1. Steve Austin vs. The Rock - No Holds Barred Match - (Backlash '99) - 5
2. Steve Austin vs. Eddie Guerrero - (Smackdown! '00) - 4
3. Steve Austin vs. Triple H - No DQ Match - (Survivor Series '00) - 6
4. Steve Austin vs. Triple H - Three Stages of Hell - (No Way Out '01) - 7
5. Steve Austin vs. Rock - No DQ Match - (Wrestlemania X-7) - 7
Austin and Rock brawl in a wild, meandering bout that was somewhat fun but ultimately fluff. It was reminiscent of the same match a young child would have with his Rock and Austin action figures, as they brawled up and down the aisle, on and through tables, knocking down parts of the set, etc. Rock even takes a camera from a nearby cameraman and ends up taking a “Stone Cold Stunner” on a table while filming his own demise—very Blair Witch Project-esque minus the creepiness. Austin versus Eddy is a short, but a decent TV bout, as Guerrero is eating up the opportunity getting a spotlight match and is really aping and enthusiastically selling Austin’s stuff. The next match Austin himself said was affected by his less than stellar performance, and many Internet writers like dropping their pants on shitting all over it, but I actually enjoyed most of it as a slow, methodical fight, with the pace lending it more of a sense of believability than the incredibly over-the-top Rock match earlier on this disc. Granted, the ending sucked fierce, featuring them out in a parking lot where Austin used a crane to pick up a car Triple H was in and dropped it violently upside down, was even laughable by Michael Bay standards. Also, there was a brawl in the backstage area that was heavily edited, as they removed all footage of Chris Benoit—this pissed me off and made me want to stomp a mudhole in whoever made that decision.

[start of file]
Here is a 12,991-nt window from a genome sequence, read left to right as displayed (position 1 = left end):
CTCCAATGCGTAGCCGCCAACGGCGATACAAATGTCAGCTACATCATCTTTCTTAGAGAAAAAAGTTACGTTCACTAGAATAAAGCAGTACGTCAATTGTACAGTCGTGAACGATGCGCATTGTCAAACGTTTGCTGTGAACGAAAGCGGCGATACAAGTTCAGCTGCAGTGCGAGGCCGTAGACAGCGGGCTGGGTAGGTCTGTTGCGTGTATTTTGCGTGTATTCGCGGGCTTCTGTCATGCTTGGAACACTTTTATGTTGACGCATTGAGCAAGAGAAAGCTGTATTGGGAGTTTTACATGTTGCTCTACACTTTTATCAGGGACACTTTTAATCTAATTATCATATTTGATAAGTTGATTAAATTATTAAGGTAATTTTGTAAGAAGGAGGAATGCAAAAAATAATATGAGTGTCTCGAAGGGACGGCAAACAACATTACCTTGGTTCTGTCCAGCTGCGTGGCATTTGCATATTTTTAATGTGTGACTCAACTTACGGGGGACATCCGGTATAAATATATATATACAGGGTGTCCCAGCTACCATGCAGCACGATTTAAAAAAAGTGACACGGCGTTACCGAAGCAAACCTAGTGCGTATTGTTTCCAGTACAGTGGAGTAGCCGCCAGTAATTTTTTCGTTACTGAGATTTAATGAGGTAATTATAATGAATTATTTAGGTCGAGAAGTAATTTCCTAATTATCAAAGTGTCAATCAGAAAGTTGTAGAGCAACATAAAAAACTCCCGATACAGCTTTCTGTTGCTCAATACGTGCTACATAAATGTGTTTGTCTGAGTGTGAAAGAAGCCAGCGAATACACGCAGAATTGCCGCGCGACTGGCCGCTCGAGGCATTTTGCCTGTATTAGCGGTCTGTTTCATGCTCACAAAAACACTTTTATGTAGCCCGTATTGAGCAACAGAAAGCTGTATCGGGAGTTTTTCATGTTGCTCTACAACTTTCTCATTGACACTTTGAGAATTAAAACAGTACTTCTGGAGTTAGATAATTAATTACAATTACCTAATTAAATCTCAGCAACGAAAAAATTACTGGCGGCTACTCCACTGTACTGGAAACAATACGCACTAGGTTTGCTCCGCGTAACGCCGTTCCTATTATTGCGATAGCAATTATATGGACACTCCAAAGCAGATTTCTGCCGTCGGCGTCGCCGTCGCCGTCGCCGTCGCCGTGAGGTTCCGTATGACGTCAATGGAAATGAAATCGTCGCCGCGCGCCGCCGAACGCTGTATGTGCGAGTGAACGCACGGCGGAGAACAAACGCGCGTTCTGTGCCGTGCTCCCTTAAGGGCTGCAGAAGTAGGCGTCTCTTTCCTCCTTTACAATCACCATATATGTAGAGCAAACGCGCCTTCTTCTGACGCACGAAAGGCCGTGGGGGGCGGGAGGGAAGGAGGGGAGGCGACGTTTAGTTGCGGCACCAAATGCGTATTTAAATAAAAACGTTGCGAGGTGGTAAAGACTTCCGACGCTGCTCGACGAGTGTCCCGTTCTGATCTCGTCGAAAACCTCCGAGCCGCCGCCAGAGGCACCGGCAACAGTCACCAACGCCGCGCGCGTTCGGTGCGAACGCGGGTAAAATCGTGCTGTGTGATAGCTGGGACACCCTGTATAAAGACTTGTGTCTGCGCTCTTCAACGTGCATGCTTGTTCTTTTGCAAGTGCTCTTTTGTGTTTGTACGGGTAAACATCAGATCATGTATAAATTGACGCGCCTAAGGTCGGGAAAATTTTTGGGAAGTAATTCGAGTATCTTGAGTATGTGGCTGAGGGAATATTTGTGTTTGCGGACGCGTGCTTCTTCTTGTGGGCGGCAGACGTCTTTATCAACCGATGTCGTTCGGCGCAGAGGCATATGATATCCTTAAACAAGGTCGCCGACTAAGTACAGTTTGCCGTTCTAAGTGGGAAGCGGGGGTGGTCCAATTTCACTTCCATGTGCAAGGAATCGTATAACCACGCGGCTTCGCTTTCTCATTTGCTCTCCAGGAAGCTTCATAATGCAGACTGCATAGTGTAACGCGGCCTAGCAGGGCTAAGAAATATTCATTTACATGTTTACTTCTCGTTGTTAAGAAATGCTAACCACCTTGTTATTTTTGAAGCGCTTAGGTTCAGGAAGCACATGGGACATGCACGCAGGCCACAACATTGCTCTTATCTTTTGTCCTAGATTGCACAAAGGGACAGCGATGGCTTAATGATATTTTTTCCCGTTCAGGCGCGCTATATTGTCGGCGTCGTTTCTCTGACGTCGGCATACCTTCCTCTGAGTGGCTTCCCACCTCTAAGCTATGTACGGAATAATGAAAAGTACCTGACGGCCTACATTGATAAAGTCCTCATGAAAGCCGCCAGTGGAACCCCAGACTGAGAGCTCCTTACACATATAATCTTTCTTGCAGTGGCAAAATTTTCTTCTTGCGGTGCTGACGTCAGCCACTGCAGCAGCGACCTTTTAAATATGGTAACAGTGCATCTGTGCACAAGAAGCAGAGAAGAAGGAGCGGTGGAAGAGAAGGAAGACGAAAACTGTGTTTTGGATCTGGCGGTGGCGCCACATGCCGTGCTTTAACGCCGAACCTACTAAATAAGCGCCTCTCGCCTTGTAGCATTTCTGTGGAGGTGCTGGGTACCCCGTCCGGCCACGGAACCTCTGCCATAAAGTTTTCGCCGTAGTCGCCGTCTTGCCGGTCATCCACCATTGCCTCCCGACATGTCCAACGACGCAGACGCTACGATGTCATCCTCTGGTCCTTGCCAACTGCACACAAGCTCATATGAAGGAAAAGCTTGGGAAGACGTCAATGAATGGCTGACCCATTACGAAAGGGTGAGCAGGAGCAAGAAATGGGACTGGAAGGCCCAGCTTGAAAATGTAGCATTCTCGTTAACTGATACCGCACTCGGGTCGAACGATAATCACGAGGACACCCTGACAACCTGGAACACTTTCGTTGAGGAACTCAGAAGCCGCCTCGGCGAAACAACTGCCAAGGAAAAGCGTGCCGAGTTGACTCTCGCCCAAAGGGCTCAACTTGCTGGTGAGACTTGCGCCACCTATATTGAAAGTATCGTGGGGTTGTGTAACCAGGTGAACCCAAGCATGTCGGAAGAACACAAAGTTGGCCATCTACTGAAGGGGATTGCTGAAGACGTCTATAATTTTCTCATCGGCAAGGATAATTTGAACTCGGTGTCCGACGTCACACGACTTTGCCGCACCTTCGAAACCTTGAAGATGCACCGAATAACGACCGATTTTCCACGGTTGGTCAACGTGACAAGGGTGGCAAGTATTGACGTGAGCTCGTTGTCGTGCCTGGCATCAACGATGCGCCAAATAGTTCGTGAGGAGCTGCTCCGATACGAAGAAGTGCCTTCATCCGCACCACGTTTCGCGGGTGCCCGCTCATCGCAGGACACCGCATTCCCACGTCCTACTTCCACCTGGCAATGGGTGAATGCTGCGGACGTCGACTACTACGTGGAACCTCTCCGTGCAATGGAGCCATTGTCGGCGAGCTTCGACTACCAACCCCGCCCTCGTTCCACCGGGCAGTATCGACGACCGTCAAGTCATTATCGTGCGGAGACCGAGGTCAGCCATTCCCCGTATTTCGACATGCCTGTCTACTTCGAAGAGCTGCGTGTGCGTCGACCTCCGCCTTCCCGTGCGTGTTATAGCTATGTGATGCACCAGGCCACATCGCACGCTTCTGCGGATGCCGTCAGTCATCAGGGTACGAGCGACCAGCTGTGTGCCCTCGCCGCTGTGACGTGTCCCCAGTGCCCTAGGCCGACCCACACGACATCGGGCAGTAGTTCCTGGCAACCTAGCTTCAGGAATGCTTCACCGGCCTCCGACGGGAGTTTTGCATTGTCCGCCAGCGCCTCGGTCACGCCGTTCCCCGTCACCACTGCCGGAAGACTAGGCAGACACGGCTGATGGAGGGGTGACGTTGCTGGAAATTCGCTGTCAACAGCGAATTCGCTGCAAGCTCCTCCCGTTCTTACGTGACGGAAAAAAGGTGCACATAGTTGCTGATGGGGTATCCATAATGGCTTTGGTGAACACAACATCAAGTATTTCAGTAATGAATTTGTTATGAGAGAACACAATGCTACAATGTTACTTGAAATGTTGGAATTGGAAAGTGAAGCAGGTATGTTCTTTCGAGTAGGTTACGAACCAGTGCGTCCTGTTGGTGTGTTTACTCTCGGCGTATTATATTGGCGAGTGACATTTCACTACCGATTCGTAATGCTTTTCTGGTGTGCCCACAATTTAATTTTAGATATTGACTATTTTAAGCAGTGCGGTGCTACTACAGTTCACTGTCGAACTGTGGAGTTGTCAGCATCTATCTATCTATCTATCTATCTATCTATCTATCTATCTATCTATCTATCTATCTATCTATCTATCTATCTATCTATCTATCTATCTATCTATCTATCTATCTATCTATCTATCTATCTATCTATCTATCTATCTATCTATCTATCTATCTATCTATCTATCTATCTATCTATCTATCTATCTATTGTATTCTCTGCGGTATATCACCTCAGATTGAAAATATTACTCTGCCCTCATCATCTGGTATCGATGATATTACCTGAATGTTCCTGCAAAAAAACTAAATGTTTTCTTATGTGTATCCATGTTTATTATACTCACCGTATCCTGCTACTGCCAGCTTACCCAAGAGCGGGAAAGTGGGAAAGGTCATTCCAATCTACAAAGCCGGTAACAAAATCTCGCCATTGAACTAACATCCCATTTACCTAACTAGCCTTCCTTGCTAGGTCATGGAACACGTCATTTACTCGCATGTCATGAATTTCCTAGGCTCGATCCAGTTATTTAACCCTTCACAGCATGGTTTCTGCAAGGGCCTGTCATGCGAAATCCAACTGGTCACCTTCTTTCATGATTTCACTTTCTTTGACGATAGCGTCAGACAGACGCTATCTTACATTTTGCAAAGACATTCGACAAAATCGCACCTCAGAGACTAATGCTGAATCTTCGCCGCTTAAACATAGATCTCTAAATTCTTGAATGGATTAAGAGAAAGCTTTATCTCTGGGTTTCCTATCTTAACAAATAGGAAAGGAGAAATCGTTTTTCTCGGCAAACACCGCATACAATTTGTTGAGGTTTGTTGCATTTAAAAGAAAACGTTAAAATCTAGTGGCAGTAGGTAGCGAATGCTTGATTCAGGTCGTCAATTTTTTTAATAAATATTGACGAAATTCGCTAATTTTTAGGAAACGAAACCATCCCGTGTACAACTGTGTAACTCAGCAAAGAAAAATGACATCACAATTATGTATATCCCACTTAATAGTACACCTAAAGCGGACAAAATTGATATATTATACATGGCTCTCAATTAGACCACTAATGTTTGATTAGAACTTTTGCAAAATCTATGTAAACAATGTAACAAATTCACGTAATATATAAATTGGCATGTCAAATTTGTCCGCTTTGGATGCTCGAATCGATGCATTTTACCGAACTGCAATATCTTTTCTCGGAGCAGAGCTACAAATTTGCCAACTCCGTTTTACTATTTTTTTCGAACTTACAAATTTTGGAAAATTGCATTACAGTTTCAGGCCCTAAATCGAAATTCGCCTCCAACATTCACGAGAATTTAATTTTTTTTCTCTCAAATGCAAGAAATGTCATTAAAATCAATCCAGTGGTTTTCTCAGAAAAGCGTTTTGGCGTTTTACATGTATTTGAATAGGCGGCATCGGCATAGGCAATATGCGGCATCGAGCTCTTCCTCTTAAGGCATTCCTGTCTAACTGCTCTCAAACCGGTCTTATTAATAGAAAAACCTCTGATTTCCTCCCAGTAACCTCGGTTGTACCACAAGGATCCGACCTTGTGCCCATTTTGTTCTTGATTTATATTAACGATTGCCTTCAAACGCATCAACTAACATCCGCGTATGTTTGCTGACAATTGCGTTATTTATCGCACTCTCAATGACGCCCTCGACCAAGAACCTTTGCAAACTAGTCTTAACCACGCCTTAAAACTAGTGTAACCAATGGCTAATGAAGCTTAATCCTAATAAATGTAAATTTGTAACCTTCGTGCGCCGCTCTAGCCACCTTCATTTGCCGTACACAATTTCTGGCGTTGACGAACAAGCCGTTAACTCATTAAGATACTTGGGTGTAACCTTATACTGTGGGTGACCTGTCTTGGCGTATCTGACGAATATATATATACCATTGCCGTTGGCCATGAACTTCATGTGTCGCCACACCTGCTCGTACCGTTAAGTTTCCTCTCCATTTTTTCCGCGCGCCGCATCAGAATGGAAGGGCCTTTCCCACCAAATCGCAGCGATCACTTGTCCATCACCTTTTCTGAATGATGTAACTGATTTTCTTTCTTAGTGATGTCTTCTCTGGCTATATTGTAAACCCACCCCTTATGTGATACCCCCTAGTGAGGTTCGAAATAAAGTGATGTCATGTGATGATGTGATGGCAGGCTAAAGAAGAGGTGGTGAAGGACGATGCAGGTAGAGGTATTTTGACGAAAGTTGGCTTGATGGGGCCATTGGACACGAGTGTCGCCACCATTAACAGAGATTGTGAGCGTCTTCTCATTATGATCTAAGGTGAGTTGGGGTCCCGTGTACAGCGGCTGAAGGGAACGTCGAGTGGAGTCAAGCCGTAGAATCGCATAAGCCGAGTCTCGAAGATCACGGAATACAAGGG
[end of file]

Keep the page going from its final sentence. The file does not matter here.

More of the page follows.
The next match was the epic Three Stages of Hell. I remember when it originally took place, during my crazier younger days, friend Steve and I tried to watch it in his basement as a friend taped it from pay-per-view but it just seemed painfully long and dull and a giant insult and from two egoists. My opinions have changed dramatically; as now, I thought this was quite good, with the emotion, physicality, selling, intensity, and everything through the roof. The first fall, a regular match, goes to Austin with the “Stone Cold Stunner” after twelve minutes of solid work. The second fall is anything goes, and it does, as Triple H scored the win after hitting Austin with a sledgehammer and his patented “Pedigree.” Finally, we have a cage match, which was a jarring and pleasantly violent conclusion to this blockbuster. They use weapons to bludgeon, reverse and kick out of each other’s big moves, and it all ends when Austin swings a barbed wire board as Hunter swings a sledgehammer and Triple H lands luckily on top of Austin as they both fall to the mat.
The final match on the set is one of three WrestleMania main events Rock and Austin had against each other. The crowd is just molten hot here, and while I wasn’t a fan of their other match on this set, they really bring their top shelf stuff here and you really get the impression you’re watching something special. Another cool thing is that both guys are bleeding here, which really ups the drama, as usually you don’t see a lot of blood in the WWE and whenever you do it’s just one guy not both competitors. It shows to what lengths these icons will go to in attempt to win at the grandest showcase of them all. The ending hurts the match, as Vince McMahon comes to the ring and interjects himself, really killing the build, as they use the no disqualification stipulation to their advantage mercilessly pounding Rock with a chair until he’s done. Austin comments on the DVD that if he could have, knowing Rock was leaving shortly for Hollywood and that his own career was quickly drawing to an end, he’d have called an audible and beat McMahon’s ass as he know that the Texas crowd and wrestling fans in general didn’t want to hate him as a bad guy. In retrospect, it probably was a pretty bad decision, but this match is still one of few that for me captured the excitement of the WrestleMania matches from my childhood.
All in all, I enjoyed this set, and would go ahead and recommend it. I liked the first disc, especially the WCW stuff and amazing Bret match, hated the ECW stuff, also the third disc had some really fantastic stuff on it, too. The second disc, from the “Attitude” era, wasn’t my favorite (the Kane matches were plain awful) but fans of that period in wrestling history will likely get a kick out of it if they don’t already have all of the material already. I think they should have done a five-disc set, and not spread things so thin, but for what it’s worth this is a decent look at one of our era’s biggest superstars.